I've said that todayâs American crisis is -- in some fundamental ways -- a replay of the run-up to the Civil War. The spirit on the political right wreaking havoc on the nation these days is a re-emergence -- or perhaps, a re-incarnation -- of the spirit that drove the South to make war over slavery, pressing the argument until the nation had broken in two and descended into a nightmarish Civil War.
Though the circumstances and the particulars have changed, there's a pattern -- a spirit -- that has moved through time.
Abraham Lincoln's Address at Sanitary Fair, given in Baltimore, April 18, 1864, helps show a parallel. Here's an excerpt:
We all declare for liberty; but in using the same word we do not all mean the same thing. With some the word liberty may mean for each man to do as he pleases with himself, and the product of his labor; while with others the same word may mean for some men to do as they please with other men, and the product of other men's labor. Here are two, not only different, but incompatible things, called by the same name, liberty. And it follows that each of the things is, by the respective parties, called by two different and incompatible names: liberty and tyranny.
The shepherd drives the wolf from the sheep's throat, for which the sheep thanks the shepherd as a liberator, while the wolf denounces him for the same act as the destroyer of liberty, especially as the sheep was a black one. Plainly the sheep and the wolf are not agreed upon a definition of the word liberty; and precisely the same difference prevails today among us human creatures, even in the North, and all professing to love liberty. Hence we behold the process by which thousands are daily passing from under the yoke of bondage, hailed by some as the advance of liberty, and bewailed by others as the destruction of all liberty. Recently, as it seems, the people of Maryland have been doing something to define liberty [abolishing slavery in the state]; and thanks to them that, in what they have done, the wolf's dictionary, has been repudiated.
Southern slaveholders (the wolves in Lincoln's fable) insisted that liberty required that those in a dominant position (over slaves), be allowed to maintain their domination, and to advance their own interests at the expense of the interests of those whom they had subdued.
Liberty, as it is pushed by Republicans now, has the same kind of meaning. Republicans fight for the right of people of wealth and power to do whatever they want.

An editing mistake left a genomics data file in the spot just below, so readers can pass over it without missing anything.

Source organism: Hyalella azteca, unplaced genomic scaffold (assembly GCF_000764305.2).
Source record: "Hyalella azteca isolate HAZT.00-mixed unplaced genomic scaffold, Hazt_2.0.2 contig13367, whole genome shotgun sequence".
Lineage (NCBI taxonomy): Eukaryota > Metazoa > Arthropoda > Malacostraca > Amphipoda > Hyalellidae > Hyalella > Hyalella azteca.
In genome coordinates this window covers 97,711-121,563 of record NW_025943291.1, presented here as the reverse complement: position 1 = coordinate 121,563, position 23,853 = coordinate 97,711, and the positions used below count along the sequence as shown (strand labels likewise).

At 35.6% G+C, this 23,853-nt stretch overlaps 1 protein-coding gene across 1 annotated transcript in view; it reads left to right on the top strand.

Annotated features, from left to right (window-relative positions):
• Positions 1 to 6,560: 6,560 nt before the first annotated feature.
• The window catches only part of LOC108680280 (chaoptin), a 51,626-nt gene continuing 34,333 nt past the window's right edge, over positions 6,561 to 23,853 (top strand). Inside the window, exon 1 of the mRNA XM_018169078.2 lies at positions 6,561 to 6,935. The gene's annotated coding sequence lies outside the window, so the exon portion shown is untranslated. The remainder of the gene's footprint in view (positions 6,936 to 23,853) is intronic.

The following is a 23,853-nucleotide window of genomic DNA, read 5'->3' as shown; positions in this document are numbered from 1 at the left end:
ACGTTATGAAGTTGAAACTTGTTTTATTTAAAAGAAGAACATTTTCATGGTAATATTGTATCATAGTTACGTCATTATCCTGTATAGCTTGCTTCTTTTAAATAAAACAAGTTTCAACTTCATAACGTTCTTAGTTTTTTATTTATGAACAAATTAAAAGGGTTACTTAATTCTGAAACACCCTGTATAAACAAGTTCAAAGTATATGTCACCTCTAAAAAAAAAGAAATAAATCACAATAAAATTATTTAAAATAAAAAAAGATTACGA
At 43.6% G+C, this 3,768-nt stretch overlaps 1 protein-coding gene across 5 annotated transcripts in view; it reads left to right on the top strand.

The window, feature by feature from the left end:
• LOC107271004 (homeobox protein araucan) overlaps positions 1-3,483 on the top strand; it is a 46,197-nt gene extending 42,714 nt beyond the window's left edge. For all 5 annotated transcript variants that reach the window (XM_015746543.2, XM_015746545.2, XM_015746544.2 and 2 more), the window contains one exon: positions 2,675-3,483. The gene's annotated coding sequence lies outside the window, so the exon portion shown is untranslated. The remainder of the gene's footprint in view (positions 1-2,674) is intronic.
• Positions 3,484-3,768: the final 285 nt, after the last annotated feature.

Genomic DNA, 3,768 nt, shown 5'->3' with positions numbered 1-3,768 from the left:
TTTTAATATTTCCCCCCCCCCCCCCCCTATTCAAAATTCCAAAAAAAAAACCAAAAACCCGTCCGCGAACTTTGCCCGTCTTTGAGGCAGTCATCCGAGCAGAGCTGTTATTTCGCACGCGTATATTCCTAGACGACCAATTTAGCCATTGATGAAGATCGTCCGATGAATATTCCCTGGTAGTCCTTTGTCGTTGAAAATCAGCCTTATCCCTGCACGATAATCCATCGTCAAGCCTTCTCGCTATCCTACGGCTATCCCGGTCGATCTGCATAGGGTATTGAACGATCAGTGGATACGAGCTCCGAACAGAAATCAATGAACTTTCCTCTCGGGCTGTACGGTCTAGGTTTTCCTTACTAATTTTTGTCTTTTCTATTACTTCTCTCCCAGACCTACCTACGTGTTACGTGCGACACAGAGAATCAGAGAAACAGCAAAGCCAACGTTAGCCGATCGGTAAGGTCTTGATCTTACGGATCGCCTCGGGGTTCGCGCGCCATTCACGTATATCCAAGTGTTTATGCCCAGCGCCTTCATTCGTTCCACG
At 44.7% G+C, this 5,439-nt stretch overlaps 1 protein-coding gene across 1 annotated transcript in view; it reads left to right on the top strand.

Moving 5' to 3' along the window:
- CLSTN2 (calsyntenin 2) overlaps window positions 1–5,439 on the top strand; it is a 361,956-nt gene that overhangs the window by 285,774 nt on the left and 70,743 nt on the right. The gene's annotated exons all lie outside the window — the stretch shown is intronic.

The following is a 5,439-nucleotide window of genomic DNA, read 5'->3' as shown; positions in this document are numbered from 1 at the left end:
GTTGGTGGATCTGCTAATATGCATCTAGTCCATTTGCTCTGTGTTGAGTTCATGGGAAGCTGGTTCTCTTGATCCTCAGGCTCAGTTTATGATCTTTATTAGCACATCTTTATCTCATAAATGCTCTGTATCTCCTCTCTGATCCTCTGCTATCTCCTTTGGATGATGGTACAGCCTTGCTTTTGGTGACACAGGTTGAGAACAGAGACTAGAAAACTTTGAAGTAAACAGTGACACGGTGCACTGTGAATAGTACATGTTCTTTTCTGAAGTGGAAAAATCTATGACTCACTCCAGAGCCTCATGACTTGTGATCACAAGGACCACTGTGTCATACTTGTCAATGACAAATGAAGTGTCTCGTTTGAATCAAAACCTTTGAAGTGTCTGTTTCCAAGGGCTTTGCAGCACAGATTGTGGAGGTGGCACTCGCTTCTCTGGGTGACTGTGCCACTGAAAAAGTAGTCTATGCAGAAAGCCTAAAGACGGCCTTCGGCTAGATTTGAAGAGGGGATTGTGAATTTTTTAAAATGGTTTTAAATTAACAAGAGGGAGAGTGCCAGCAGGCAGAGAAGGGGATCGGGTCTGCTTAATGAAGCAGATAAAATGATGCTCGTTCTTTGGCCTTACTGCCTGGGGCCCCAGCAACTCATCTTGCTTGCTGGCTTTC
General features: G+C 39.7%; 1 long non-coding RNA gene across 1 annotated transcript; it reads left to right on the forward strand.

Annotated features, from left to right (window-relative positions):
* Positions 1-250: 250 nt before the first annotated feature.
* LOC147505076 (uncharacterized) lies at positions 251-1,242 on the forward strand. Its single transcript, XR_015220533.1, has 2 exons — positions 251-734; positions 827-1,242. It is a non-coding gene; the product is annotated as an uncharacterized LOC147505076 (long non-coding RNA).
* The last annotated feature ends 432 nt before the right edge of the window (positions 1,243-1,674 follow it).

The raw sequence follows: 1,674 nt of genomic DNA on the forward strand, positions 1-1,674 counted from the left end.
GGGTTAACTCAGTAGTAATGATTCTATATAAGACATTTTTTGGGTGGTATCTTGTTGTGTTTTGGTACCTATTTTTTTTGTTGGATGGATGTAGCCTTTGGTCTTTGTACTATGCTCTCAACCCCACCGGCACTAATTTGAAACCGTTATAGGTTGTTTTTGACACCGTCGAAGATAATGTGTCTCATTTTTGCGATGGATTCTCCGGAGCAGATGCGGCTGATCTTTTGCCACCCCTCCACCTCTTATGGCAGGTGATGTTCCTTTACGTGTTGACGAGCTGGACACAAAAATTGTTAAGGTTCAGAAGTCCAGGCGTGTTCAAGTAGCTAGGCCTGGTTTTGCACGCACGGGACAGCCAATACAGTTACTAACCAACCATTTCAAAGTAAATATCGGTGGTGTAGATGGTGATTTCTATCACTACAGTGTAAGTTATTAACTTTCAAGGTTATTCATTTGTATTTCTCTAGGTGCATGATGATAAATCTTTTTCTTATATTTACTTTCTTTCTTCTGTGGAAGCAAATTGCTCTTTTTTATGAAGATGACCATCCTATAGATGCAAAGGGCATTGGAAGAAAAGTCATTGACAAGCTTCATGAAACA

The wolf's kind of liberty today includes giant corporations being free from regulation that is for the public good.
The rights of the Whole in some situations should trump the freedom of action of the Part. But today's Republicans argue for a kind of liberty that denies the legitimacy of society, acting collectively through the democratic state, to impose specific limits on very powerful interests.
Even as Republicans claim liberty from law, they support a kind of liberty that enables these special interests to buy the power to make the laws. In the name of "liberty," the Republicans are helping their corporate partners gain control of the political system.
Building upon previous perverse rulings that declare money to be a form of speech, the Republican Supreme Court gave us the Citizens United decision, declaring corporations to be persons with the right to liberty, and thereby expanding the ability of moneyed interests to buy our government at the very time that inequalities of wealth are greater than they've been in living memory.
This is the liberty of the wolf in Lincoln's fable. The wolves of our time express the same dishonest and unjust spirit.
Andy Schmookler, recently the Democratic nominee for Congress from Virginiaâs 6th District, is an award-winning author, political commentator, radio talk-show host, and teacher. His books include The Parable of the Tribes: The Problem of Power in Social Evolution. His website is at www.NoneSoBlind.org.